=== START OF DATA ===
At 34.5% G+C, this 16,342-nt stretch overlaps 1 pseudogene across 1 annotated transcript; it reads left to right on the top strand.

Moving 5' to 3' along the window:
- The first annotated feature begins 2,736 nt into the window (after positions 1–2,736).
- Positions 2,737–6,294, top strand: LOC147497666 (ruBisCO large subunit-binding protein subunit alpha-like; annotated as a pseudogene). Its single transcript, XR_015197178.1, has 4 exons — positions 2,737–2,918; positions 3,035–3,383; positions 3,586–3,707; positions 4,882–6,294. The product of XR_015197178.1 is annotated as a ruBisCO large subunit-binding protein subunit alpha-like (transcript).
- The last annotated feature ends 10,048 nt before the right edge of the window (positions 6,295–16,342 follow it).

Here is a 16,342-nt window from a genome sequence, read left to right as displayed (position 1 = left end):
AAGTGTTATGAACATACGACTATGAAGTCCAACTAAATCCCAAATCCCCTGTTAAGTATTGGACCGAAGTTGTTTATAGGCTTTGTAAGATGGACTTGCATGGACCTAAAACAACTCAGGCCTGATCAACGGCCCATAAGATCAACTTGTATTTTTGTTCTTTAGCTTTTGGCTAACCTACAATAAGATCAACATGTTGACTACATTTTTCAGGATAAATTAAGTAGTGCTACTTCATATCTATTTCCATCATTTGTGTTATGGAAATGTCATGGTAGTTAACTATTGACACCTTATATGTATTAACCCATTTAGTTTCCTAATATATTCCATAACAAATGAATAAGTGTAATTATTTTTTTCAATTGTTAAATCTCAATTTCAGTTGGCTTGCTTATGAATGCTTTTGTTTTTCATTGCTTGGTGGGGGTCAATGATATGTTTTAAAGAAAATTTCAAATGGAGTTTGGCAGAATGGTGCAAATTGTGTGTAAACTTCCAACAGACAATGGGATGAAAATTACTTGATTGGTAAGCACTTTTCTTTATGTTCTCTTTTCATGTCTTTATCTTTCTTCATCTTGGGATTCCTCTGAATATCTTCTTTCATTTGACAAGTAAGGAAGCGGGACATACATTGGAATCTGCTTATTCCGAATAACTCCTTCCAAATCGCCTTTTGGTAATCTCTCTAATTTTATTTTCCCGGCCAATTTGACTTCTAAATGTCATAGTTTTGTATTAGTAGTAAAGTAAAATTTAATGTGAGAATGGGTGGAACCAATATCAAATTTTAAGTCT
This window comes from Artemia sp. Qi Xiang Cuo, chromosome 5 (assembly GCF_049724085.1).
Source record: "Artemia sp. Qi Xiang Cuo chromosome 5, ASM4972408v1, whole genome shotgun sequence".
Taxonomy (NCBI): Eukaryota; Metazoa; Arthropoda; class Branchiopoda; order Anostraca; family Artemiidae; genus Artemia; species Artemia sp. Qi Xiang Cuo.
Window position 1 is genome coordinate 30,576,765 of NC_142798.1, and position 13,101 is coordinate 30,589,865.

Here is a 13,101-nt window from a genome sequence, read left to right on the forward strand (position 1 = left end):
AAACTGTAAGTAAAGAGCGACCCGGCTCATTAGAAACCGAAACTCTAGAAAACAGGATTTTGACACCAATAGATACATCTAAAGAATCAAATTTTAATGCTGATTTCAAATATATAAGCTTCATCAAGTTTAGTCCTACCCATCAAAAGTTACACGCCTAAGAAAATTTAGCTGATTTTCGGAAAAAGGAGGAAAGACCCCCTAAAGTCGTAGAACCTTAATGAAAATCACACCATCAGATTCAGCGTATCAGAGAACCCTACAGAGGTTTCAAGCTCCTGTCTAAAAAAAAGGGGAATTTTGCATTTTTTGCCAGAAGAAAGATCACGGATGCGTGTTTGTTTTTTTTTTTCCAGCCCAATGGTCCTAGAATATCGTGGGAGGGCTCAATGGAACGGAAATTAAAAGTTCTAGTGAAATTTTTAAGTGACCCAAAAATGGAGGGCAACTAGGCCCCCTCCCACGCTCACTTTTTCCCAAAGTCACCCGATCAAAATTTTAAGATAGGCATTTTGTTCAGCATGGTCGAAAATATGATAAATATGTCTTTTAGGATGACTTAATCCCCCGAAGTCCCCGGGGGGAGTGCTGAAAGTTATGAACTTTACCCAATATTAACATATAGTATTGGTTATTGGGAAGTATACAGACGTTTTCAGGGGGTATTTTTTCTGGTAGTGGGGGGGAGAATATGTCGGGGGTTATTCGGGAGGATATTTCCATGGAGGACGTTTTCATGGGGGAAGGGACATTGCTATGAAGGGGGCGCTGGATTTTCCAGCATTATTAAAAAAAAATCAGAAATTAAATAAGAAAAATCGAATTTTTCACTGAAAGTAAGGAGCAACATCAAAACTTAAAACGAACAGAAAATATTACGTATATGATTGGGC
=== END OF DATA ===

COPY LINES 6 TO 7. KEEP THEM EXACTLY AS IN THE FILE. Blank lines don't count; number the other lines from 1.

Here is a 16,342-nt window from a genome sequence, read left to right as displayed (position 1 = left end):
AAGTGTTATGAACATACGACTATGAAGTCCAACTAAATCCCAAATCCCCTGTTAAGTATTGGACCGAAGTTGTTTATAGGCTTTGTAAGATGGACTTGCATGGACCTAAAACAACTCAGGCCTGATCAACGGCCCATAAGATCAACTTGTATTTTTGTTCTTTAGCTTTTGGCTAACCTACAATAAGATCAACATGTTGACTACATTTTTCAGGATAAATTAAGTAGTGCTACTTCATATCTATTTCCATCATTTGTGTTATGGAAATGTCATGGTAGTTAACTATTGACACCTTATATGTATTAACCCATTTAGTTTCCTAATATATTCCATAACAAATGAATAAGTGTAATTATTTTTTTCAATTGTTAAATCTCAATTTCAGTTGGCTTGCTTATGAATGCTTTTGTTTTTCATTGCTTGGTGGGGGTCAATGATATGTTTTAAAGAAAATTTCAAATGGAGTTTGGCAGAATGGTGCAAATTGTGTGTAAACTTCCAACAGACAATGGGATGAAAATTACTTGATTGGTAAGCACTTTTCTTTATGTTCTCTTTTCATGTCTTTATCTTTCTTCATCTTGGGATTCCTCTGAATATCTTCTTTCATTTGACAAGTAAGGAAGCGGGACATACATTGGAATCTGCTTATTCCGAATAACTCCTTCCAAATCGCCTTTTGGTAATCTCTCTAATTTTATTTTCCCGGCCAATTTGACTTCTAAATGTCATAGTTTTGTATTAGTAGTAAAGTAAAATTTAATGTGAGAATGGGTGGAACCAATATCAAATTTTAAGTCT